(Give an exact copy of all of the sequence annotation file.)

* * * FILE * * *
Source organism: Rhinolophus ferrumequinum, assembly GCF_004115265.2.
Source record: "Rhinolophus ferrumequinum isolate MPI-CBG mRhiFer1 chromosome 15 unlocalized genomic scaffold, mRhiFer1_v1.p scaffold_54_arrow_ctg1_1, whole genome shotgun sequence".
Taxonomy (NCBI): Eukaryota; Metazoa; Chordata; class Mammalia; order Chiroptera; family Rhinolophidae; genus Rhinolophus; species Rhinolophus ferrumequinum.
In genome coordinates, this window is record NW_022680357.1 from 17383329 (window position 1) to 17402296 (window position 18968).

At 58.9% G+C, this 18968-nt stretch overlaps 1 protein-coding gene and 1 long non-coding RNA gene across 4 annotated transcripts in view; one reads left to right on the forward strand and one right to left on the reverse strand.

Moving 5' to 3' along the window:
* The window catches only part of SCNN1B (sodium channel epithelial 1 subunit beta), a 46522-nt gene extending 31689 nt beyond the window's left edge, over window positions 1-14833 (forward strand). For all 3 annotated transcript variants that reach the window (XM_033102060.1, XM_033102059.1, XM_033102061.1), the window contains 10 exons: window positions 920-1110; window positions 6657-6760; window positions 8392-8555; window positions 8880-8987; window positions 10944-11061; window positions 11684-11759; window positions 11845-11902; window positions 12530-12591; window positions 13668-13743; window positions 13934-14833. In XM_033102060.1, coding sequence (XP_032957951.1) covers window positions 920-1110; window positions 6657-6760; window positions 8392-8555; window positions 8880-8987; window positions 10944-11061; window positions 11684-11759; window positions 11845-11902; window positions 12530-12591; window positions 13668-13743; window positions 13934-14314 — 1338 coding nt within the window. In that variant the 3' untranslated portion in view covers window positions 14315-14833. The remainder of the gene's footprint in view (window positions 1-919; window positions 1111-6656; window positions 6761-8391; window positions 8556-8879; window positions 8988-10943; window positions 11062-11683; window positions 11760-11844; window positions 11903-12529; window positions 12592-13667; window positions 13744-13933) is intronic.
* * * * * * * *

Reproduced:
Source organism: Rhinolophus ferrumequinum, assembly GCF_004115265.2.
Source record: "Rhinolophus ferrumequinum isolate MPI-CBG mRhiFer1 chromosome 15 unlocalized genomic scaffold, mRhiFer1_v1.p scaffold_54_arrow_ctg1_1, whole genome shotgun sequence".
Taxonomy (NCBI): Eukaryota; Metazoa; Chordata; class Mammalia; order Chiroptera; family Rhinolophidae; genus Rhinolophus; species Rhinolophus ferrumequinum.
In genome coordinates, this window is record NW_022680357.1 from 17383329 (window position 1) to 17402296 (window position 18968).

At 58.9% G+C, this 18968-nt stretch overlaps 1 protein-coding gene and 1 long non-coding RNA gene across 4 annotated transcripts in view; one reads left to right on the forward strand and one right to left on the reverse strand.

Moving 5' to 3' along the window:
* The window catches only part of SCNN1B (sodium channel epithelial 1 subunit beta), a 46522-nt gene extending 31689 nt beyond the window's left edge, over window positions 1-14833 (forward strand). For all 3 annotated transcript variants that reach the window (XM_033102060.1, XM_033102059.1, XM_033102061.1), the window contains 10 exons: window positions 920-1110; window positions 6657-6760; window positions 8392-8555; window positions 8880-8987; window positions 10944-11061; window positions 11684-11759; window positions 11845-11902; window positions 12530-12591; window positions 13668-13743; window positions 13934-14833. In XM_033102060.1, coding sequence (XP_032957951.1) covers window positions 920-1110; window positions 6657-6760; window positions 8392-8555; window positions 8880-8987; window positions 10944-11061; window positions 11684-11759; window positions 11845-11902; window positions 12530-12591; window positions 13668-13743; window positions 13934-14314 — 1338 coding nt within the window. In that variant the 3' untranslated portion in view covers window positions 14315-14833. The remainder of the gene's footprint in view (window positions 1-919; window positions 1111-6656; window positions 6761-8391; window positions 8556-8879; window positions 8988-10943; window positions 11062-11683; window positions 11760-11844; window positions 11903-12529; window positions 12592-13667; window positions 13744-13933) is intronic.